In 1998, the first laparoscopic sleeve gastrectomy (LSG) was performed as a component of Hess’ biliopancreatic diversion with duodenal switch (BPD-DS) [7]. The effect of sleeve gastrectomy is believed to be based on restriction and reduction of ghrelin by removal of the orexigenic cells and accelerated gastric emptying [8, 9]. It was first used as a two-step procedure for the superobese but showed good weight loss and resolution of co-morbidities with low complication rates [10, 11, 12]. Therefore, LSG becomes more popular as a stand-alone procedure and long-term results are promising [13].

The experience in our center with sleeve gastrectomy as a primary procedure is now over 500 procedures. Because of the advantages of LSG, this procedure was chosen as a revision option after prior LAGB or VBG. These results were evaluated in the present study.



From October 2006 to June 2010, 51 patients (11 men and 40 women) with a failed prior bariatic procedure (VBG or LAGB) were converted to LSG. Group 1 had insufficient weight loss (34 patients) and group 2 had complaints of passage or vomiting (17 patients).

In group 1, the weight loss after revision surgery was expressed as percentage of excess body mass index (EBMI):
$$ \% {\text{EBMI}}\;{\text{loss}} = \frac{{{\text{preop}}\;{\text{BMI}} - {\text{current}}\;{\text{BMI}} \times {1}00}}{{{\text{preop}}\;{\text{BMI}} - {25}}} $$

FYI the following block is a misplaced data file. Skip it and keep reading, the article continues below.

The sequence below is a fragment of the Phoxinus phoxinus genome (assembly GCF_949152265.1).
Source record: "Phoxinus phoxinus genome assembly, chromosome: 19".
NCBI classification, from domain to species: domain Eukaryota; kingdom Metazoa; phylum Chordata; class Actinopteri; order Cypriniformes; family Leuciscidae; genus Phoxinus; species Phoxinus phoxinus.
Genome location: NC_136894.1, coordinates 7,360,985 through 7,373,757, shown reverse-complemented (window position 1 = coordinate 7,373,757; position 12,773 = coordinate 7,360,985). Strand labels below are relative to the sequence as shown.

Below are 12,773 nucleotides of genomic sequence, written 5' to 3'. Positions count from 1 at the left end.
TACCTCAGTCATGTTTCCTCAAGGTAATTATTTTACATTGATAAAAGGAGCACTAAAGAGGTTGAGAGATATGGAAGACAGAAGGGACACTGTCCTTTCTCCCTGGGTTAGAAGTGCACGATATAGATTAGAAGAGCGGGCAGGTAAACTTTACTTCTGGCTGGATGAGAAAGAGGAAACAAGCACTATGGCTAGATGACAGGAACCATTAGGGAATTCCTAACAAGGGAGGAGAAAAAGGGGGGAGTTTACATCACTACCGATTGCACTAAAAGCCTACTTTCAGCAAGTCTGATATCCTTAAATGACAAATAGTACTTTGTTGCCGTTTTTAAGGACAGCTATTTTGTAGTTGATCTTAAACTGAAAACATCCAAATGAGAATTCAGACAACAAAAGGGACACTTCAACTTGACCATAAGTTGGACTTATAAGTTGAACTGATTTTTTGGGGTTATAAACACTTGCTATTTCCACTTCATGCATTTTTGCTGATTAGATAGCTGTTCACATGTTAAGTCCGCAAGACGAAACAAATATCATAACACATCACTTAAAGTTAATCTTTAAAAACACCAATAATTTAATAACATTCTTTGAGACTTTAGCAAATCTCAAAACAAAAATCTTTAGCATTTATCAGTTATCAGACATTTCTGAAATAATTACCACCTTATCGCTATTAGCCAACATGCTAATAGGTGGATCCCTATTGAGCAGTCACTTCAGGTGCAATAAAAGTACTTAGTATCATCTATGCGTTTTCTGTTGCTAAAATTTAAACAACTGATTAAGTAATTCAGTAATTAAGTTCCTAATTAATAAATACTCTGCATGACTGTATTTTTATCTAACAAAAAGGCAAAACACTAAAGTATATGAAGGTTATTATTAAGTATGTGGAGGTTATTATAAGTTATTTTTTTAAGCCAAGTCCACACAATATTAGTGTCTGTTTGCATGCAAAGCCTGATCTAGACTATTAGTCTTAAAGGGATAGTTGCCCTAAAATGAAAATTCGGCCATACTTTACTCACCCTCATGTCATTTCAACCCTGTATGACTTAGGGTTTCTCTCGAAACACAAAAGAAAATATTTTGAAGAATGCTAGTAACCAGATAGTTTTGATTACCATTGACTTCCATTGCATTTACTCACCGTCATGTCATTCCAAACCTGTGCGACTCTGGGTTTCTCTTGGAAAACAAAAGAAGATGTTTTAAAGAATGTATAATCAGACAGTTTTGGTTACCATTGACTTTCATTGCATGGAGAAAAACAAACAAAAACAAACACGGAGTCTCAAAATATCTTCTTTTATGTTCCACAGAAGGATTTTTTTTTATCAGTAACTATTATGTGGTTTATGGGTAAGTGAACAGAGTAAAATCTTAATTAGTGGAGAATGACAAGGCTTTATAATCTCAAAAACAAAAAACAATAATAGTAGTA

Operative Technique

All patients received low molecular weight heparin preoperative for venous thromboembolism prophylaxis. Additionally, pneumatic stockings (Sequential Compression Stockings® (Covidien, Elancourt Fr)) were used during the intervention. A second-generation cephalosporin (cephazoline 2.0 g iv) was applied perioperative. The patient was positioned in French position (supine with legs apart and arms abducted) with the surgeon standing between the legs. The abdomen was insufflated with a Veress needle at Palmer’s point to a pressure of 18 mmHg. A four or five trocar technique was used. The first 12-mm visiport trocar was placed 20 cm distal to the xiphoid process for the 30° optical system. One 5-mm trocar was placed just below the xiphoid process on the left side and the other two trocars were placed in the mid-clavicular line right and left side 5 cm distal to the costal margin (right 15-mm and left 12-mm trocar). The liver was retracted with a 5-mm liver retractor. If the procedure was post-LAGB, the band was freed of adhesions and the total circumference was exposed by sectioning the gastrogastric tunnel covering the band. Then the band is removed. On the judgement of the surgeon, a one-stage or two-stage strategy is followed (proceed directly to LSG or planned LSG after 3 months). Regardless of the stage, no buttressing was used.